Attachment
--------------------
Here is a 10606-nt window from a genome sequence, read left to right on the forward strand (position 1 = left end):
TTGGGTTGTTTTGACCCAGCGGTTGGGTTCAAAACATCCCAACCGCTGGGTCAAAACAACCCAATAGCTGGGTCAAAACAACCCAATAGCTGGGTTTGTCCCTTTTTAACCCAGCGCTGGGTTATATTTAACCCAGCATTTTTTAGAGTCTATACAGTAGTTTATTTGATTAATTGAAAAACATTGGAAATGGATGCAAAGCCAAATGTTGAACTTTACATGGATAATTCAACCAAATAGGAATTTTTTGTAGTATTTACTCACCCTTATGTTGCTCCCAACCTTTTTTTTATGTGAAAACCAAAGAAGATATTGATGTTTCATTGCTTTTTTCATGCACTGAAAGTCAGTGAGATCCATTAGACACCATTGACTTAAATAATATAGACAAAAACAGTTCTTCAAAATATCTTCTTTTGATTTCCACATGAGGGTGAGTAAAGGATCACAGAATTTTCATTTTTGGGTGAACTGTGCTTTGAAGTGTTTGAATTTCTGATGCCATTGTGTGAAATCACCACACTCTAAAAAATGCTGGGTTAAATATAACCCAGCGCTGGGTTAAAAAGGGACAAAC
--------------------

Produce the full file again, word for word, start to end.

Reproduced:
Here is a 10606-nt window from a genome sequence, read left to right on the forward strand (position 1 = left end):
TTGGGTTGTTTTGACCCAGCGGTTGGGTTCAAAACATCCCAACCGCTGGGTCAAAACAACCCAATAGCTGGGTCAAAACAACCCAATAGCTGGGTTTGTCCCTTTTTAACCCAGCGCTGGGTTATATTTAACCCAGCATTTTTTAGAGTCTATACAGTAGTTTATTTGATTAATTGAAAAACATTGGAAATGGATGCAAAGCCAAATGTTGAACTTTACATGGATAATTCAACCAAATAGGAATTTTTTGTAGTATTTACTCACCCTTATGTTGCTCCCAACCTTTTTTTTATGTGAAAACCAAAGAAGATATTGATGTTTCATTGCTTTTTTCATGCACTGAAAGTCAGTGAGATCCATTAGACACCATTGACTTAAATAATATAGACAAAAACAGTTCTTCAAAATATCTTCTTTTGATTTCCACATGAGGGTGAGTAAAGGATCACAGAATTTTCATTTTTGGGTGAACTGTGCTTTGAAGTGTTTGAATTTCTGATGCCATTGTGTGAAATCACCACACTCTAAAAAATGCTGGGTTAAATATAACCCAGCGCTGGGTTAAAAAGGGACAAAC